And great point on the aesthetics. Sometimes we forget that our faith is about the good, the true, and the beautiful, something ritual can powerfully communicate.

      • Yes, the beauty and poetry I see in a more ritual-oriented faith, as you call it, appeals to the creative in me.

        Also I had this thought as I was reading your post on people’s critiques of a more structured faith…once someone commented to me how taking communion every week minimizes the significance of the sacrament. She said this before she knew I crave communion weekly, and it is incredibly significant to me on a weekly basis! I’m not sure this argument holds up that frequency decreases value. I doubt any married couple would say that the frequency of their intimacy decreases its significance! So it is with our communion with Christ.

  • I agree with your insights on ritual and liturgy. Having not grown up in a liturgical church and then spending almost 30 years in Baptist churches as a pastor, my introduction to Eastern Orthodox liturgy was a refreshing shock to my soul. My daily devotional time follows the Rule of St Benedict, as well as the Orthodox calendar for the saints and feast days, and daily reading of the Prologue and using an Orthodox prayer book. This has brought order and depth to my personal spiritual exercises. And when I have opportunity I attend Orthodox liturgy and am richly blessed by it. I think for many the biggest problem is being totally unacquainted with liturgical worship and spiritual exercises.

    • I love that expression, “a shock to the soul.” It was exactly the same for me. And you’re right about people being unacquainted with it. Ancient Christian practices and ritual are just not on people’s radar. What’s great is how positively some people react when they encounter it.

  • Its always interested me that those who claim to have no ritual (or liturgy) just have a different form. Novelty always arouses my suspicion.

  • Deacon James Stagg

    Well written, Mr. Miller.

    I find the ritual that supports me is the Liturgy of the Hours, in addition to the Liturgy of the Mass.

    Thanks for asking.

  • Joshua

    I appreciate very much the power that ritual can play as a role in spiritual life, as an outward sign. Much like choosing to smile can make us happy, rather than the other way around.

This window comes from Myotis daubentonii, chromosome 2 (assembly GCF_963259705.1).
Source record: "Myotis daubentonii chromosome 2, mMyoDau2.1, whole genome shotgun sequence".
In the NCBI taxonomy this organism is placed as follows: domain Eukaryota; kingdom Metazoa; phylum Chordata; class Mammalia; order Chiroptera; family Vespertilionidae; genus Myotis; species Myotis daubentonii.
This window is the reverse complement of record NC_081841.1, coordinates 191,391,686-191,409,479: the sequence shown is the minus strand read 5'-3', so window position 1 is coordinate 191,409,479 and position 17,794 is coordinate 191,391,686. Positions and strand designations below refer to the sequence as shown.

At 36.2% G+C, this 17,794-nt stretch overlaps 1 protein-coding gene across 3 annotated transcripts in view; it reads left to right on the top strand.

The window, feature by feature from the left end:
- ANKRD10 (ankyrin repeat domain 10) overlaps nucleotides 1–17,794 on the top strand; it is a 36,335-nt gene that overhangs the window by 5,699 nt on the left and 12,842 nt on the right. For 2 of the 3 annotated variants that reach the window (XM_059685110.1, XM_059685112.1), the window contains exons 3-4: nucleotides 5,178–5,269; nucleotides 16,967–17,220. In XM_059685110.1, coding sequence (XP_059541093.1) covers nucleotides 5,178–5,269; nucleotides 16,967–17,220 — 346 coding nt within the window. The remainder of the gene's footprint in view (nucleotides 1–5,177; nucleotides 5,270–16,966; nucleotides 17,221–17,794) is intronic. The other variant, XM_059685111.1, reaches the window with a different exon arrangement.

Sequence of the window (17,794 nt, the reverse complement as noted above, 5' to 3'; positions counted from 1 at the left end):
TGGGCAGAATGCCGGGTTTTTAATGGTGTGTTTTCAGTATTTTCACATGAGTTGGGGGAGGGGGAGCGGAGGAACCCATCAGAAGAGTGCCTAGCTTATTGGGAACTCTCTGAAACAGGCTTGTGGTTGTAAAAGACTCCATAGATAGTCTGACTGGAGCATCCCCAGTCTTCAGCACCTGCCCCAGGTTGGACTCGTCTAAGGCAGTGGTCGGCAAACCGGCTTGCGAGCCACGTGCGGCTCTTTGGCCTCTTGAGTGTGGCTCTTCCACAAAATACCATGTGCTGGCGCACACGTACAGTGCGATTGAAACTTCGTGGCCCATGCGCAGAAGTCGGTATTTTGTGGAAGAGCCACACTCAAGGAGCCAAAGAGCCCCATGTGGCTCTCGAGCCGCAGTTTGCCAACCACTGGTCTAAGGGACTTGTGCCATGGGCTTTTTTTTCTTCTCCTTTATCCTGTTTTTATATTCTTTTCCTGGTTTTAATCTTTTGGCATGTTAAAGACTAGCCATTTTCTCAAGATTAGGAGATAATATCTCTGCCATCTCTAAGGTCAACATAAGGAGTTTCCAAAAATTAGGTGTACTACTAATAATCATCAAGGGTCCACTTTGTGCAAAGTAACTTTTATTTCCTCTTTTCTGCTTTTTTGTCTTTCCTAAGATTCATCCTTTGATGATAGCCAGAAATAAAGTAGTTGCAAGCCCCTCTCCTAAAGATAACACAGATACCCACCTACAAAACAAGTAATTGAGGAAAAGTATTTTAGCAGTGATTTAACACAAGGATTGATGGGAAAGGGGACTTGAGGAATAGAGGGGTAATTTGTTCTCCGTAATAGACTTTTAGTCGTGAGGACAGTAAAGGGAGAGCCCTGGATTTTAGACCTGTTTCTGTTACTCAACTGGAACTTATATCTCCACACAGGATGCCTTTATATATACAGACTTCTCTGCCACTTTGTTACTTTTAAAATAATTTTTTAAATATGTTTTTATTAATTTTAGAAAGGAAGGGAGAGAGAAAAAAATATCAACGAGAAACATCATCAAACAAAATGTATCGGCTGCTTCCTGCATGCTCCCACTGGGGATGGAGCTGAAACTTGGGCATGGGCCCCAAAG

However, I find that ritual is a very damaging thing in two ways:

    Most commonly, among people who take the ritual itself to be spiritually significant. This has serious consequences in the social culture around the church and in the theological understanding of most people. When we teach rituals and aren’t absolutely explicit that the ritual itself is meaningless except in a personal sense, we plant the seeds for serious misunderstanding.

    Less commonly, but just as importantly, those who do not share the culture of these rituals are excluded. I am not a part of a culture that has religious rituals. I am *always* a foreigner in any church that practices rituals of any sort. Furthermore, being a very introverted person I have always had a mental separation between outward and inward action that most people do not have. Due to that, rituals, for me personally, can never be anything more than show for others. As such I simply cannot perform them in good conscience.

    As I’ve gained more experience, I’ve come to understand better that some people crave and need these sorts of things. For people like me, though, they do nothing but separate–especially when we who don’t share these rituals are ostracized or judged by those who assume that the rituals themselves are signs of spiritual valor (or that lacking them is a sign of the opposite).

  • Sam

    One of the early church thinkers (I believe it was Arnobius) said that “We raise our hands so that our hearts may follow.” I imagine that this describes ritual very well. We “do” things so that our heart can be lifted up – we fold our hands, cross ourselves, kneel, etc. so that our heart may follow with the same actions. Ritual gives body to our soulful worship. In this way, ritual can help create a more incarnational worship experience. Thank you for writing and posting!